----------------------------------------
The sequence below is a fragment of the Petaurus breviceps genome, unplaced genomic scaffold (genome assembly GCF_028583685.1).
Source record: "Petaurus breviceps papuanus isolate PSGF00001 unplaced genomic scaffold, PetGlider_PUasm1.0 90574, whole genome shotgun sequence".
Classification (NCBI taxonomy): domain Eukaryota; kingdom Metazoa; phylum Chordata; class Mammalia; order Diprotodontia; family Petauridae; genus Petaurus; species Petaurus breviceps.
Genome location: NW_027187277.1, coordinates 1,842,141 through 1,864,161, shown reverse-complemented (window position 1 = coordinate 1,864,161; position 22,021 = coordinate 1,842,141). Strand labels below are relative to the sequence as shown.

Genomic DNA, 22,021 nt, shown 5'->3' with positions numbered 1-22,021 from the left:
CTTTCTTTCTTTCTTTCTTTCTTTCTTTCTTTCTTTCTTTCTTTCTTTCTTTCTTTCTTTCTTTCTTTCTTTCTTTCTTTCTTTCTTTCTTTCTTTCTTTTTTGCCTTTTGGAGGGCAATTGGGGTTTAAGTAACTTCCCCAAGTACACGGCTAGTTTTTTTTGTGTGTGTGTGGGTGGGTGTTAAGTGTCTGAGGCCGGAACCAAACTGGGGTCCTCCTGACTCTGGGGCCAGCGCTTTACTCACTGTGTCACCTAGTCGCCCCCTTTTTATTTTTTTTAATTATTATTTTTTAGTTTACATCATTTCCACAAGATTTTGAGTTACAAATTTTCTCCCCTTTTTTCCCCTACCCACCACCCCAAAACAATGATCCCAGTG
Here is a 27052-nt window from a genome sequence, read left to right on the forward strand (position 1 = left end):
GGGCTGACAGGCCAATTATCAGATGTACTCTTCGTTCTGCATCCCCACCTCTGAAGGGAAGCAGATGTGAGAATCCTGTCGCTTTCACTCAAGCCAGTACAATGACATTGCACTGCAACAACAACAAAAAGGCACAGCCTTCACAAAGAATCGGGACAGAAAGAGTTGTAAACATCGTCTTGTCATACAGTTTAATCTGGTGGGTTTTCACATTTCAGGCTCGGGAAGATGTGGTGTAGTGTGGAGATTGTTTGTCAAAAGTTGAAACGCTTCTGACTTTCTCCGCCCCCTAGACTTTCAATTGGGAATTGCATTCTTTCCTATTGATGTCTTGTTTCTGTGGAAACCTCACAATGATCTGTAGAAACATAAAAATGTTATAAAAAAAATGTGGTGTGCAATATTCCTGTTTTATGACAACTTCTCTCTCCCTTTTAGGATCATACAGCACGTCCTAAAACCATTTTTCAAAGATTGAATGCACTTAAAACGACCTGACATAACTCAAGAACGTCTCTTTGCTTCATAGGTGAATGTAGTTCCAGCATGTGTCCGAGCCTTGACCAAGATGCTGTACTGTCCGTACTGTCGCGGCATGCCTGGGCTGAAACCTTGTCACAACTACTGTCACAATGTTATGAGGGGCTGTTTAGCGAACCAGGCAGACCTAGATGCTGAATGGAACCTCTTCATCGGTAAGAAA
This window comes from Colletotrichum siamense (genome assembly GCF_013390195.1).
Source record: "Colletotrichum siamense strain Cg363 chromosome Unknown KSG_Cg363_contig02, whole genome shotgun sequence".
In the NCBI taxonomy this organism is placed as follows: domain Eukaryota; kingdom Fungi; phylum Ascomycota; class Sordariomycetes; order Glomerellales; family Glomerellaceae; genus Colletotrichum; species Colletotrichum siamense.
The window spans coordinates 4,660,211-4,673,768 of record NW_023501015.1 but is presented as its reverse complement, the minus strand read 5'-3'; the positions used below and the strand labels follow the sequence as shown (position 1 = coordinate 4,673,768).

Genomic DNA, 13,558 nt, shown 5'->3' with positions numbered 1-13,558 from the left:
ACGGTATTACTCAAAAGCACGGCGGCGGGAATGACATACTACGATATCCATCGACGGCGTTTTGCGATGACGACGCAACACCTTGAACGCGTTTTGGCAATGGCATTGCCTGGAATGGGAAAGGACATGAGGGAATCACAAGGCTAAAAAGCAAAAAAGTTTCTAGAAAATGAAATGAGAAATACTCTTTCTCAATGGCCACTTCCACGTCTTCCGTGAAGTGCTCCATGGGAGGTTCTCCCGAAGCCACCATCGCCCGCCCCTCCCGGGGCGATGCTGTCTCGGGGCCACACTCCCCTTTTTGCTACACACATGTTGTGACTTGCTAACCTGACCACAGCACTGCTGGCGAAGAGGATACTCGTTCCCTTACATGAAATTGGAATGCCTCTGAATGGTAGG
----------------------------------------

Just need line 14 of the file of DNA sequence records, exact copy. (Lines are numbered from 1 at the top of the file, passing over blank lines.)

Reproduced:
ACGGTATTACTCAAAAGCACGGCGGCGGGAATGACATACTACGATATCCATCGACGGCGTTTTGCGATGACGACGCAACACCTTGAACGCGTTTTGGCAATGGCATTGCCTGGAATGGGAAAGGACATGAGGGAATCACAAGGCTAAAAAGCAAAAAAGTTTCTAGAAAATGAAATGAGAAATACTCTTTCTCAATGGCCACTTCCACGTCTTCCGTGAAGTGCTCCATGGGAGGTTCTCCCGAAGCCACCATCGCCCGCCCCTCCCGGGGCGATGCTGTCTCGGGGCCACACTCCCCTTTTTGCTACACACATGTTGTGACTTGCTAACCTGACCACAGCACTGCTGGCGAAGAGGATACTCGTTCCCTTACATGAAATTGGAATGCCTCTGAATGGTAGG